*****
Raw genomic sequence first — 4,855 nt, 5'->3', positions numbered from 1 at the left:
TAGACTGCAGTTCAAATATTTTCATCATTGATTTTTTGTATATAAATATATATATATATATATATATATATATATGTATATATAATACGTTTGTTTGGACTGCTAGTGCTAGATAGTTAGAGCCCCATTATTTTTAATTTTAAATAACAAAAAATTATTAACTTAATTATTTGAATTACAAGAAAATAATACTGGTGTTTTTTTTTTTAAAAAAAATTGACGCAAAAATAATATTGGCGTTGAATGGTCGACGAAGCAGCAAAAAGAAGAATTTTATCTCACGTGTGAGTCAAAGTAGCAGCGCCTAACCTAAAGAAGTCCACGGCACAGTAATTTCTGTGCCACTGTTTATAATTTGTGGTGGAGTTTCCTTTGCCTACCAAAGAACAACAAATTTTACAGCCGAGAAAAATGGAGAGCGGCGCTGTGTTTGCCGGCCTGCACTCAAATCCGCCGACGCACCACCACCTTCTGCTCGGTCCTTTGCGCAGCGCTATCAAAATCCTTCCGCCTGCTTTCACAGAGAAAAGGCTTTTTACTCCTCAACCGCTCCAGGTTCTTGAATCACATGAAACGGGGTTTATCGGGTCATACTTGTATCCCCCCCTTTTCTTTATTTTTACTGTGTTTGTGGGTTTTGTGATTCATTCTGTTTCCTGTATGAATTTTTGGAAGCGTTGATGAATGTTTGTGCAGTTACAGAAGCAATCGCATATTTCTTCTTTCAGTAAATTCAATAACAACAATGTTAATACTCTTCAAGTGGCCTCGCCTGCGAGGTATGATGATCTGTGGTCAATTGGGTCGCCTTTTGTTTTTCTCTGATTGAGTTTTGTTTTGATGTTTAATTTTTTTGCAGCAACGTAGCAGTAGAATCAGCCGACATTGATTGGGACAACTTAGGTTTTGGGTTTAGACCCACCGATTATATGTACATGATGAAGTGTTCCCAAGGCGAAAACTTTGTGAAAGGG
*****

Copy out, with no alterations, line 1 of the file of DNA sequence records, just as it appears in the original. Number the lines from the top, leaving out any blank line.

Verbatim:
Raw genomic sequence first — 4,855 nt, 5'->3', positions numbered from 1 at the left: